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Using women to stop vote-buying

By Olabisi Salis

As the wind of democracy keeps blowing across Nigeria, one needs to take a  critical look of what democracy as a word stands  for.

According to one-time American President Abraham Lincoln, democracy is simply “a  government of the people, by the people  and for the people. However,  the definition  has, of recent, charged to a  “government off the people, buy the people  and force the people”.

It is however important to stress  that vote-buying did not start today. It has  always been part of the Nigerian political process.

In the past, political parties always bribed  voters with gifts such as food items, clothing materials, etc. while, at the party level, delegates were induced with money during primaries.

File: Suspect

Speaking on this ugly trend, the Chairman of the Independent National Electoral Commission (INEC), Professor Matimood Yakubu, in a newspaper  interview, described the  votes-buying as a “cancer” to the Nigerian  electoral process.

For quite some time now, card reader machines had dramatically reduced  election rigging until the  monster called  vote-buying reared its ugly head. To this end, ordinary Nigerians, predominantly women, who are mostly artisans, traders, farmers,  house wives etc, are  of  voting-buying  as a result of poverty which  makes them susceptible to material inducement. Over the years and in elections, the percentage of women, whether voters or those contesting for elective positions, have gradually increased.

As pathetic as the vote-buying has become, some state governments have resorted to paying backlog of  salaries owed their workers just  only days before  elections. This is simply aimed at luring voters in their favor.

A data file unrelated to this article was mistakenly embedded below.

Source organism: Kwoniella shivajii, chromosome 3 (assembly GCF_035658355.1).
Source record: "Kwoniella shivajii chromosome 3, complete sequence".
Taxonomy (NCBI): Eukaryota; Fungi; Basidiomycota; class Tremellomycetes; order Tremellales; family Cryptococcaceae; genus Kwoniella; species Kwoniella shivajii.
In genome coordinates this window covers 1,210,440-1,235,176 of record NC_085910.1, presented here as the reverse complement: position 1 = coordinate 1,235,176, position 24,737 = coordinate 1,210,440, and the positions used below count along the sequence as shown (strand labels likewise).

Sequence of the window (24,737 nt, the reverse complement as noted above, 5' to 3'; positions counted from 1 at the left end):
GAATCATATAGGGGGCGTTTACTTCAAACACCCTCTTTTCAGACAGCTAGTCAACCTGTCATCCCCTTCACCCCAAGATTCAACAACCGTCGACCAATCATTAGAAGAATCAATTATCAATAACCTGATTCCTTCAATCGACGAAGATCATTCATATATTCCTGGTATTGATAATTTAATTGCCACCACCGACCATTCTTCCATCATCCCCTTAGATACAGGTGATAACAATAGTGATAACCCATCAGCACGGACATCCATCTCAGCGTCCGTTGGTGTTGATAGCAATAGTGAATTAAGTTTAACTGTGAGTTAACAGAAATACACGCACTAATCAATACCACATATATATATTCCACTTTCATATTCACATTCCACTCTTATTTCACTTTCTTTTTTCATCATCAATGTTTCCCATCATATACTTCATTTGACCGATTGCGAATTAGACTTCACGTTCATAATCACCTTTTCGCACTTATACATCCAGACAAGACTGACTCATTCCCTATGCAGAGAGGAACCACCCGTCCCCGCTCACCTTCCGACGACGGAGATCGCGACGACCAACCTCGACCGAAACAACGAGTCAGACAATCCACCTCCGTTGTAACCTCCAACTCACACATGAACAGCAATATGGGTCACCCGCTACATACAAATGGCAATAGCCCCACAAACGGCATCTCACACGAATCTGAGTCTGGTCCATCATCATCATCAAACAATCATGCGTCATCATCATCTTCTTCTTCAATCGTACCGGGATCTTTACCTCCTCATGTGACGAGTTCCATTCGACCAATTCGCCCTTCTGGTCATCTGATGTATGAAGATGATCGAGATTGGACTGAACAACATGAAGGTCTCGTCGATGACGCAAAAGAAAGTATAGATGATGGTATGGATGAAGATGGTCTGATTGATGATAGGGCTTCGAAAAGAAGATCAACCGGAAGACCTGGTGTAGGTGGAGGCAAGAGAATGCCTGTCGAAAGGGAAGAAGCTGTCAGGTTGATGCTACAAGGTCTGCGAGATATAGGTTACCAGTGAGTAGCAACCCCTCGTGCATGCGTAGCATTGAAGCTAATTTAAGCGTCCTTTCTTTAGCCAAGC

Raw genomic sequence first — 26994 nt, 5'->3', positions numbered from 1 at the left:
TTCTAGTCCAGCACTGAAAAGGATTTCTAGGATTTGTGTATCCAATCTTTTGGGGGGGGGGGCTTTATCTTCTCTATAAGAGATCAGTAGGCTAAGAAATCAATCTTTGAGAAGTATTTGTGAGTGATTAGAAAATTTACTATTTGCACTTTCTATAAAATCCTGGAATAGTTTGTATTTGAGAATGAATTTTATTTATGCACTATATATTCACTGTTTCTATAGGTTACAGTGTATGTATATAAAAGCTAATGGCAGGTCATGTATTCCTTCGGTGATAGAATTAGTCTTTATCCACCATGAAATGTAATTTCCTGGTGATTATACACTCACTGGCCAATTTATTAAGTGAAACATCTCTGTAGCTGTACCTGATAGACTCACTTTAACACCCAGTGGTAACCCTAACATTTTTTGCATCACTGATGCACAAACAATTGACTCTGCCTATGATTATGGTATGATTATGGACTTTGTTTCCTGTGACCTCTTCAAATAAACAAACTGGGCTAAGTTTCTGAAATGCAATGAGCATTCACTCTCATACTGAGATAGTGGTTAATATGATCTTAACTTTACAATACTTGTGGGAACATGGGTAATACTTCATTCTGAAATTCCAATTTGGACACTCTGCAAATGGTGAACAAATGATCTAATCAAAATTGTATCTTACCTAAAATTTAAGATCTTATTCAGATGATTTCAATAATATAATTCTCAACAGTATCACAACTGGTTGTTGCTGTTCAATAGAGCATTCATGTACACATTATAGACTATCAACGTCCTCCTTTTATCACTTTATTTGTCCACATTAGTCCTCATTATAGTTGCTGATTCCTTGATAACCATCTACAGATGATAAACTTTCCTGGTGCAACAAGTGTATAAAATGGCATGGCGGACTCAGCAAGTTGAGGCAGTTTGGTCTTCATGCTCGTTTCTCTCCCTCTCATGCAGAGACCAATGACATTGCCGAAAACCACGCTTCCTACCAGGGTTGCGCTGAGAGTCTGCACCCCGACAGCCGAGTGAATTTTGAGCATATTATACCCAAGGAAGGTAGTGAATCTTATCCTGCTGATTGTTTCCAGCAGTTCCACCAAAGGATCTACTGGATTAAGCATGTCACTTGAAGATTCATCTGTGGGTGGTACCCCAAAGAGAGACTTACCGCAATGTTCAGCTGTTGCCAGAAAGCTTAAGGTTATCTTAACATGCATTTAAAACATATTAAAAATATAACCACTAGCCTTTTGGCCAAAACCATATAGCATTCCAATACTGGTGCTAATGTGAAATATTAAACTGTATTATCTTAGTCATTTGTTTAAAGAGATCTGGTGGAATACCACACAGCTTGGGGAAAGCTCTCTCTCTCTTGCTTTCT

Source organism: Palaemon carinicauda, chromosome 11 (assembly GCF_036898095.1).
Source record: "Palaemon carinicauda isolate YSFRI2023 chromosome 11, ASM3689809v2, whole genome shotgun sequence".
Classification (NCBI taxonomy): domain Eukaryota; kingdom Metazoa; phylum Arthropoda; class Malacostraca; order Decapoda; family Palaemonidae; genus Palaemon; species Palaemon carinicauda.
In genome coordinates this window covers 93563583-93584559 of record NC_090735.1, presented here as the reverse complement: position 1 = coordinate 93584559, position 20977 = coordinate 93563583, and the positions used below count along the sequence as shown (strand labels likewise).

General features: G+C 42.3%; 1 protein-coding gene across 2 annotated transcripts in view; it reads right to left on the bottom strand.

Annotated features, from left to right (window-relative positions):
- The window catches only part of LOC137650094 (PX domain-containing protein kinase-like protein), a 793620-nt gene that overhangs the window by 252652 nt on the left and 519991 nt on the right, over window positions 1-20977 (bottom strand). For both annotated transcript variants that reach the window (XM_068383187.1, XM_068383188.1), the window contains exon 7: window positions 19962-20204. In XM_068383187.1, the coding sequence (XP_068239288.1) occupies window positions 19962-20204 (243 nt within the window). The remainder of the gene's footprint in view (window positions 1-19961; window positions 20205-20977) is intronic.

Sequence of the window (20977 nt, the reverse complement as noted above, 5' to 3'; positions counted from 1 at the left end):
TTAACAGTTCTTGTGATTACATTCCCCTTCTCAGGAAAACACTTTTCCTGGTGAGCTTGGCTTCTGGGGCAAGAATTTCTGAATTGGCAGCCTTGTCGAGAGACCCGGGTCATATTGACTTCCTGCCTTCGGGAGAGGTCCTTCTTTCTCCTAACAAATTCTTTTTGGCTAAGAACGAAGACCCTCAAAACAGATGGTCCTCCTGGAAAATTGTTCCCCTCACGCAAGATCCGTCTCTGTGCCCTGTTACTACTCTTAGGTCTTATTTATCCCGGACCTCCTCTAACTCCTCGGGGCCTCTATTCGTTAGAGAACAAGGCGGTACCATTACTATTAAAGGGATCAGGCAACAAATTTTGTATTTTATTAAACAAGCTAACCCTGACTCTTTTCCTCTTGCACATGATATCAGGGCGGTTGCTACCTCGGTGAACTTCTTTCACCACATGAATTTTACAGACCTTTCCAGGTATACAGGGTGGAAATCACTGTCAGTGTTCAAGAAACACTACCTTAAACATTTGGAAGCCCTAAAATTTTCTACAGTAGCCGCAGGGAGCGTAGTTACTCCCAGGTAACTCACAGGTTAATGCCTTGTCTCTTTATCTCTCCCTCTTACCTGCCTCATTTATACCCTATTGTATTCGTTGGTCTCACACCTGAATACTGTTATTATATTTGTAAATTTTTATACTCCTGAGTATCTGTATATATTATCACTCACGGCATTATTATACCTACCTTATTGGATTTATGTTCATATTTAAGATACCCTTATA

It is quite disheartening that during pre-election  rallies and campaigns, market women and women groups are massively mobilized  by  ruling parties or the opposition. In some cases, the ruling parties use  their power of incumbency to ensure that markets in the state are closed while women leader serve as the agents of the ruling parties and even the opposition.

However, it is so disheartening that once the ruling or opposition parties achieve win  elections, women that voted massively for them are  neglected, ignored or empowered with menial programmes.

To ensure that this ugly scenario ends, women should endeavor to as the general elections approach  turn out en-masse as this will discourage the political contractors who have cashed on low turn out of voters to buy votes.

Furthermore, they should realize that selling their votes simply implies that they are mortgaging the future of generations  un-born and the country in general. Considering the economic situation on ground in the country, women should turn out en-masse for the election and ensure they say no to  vote buying  as it will destroy the future of the nation. Long live federal republic of Nigeria.

  • Salis, a former senatorial aspirant in Lagos State, is a business woman.

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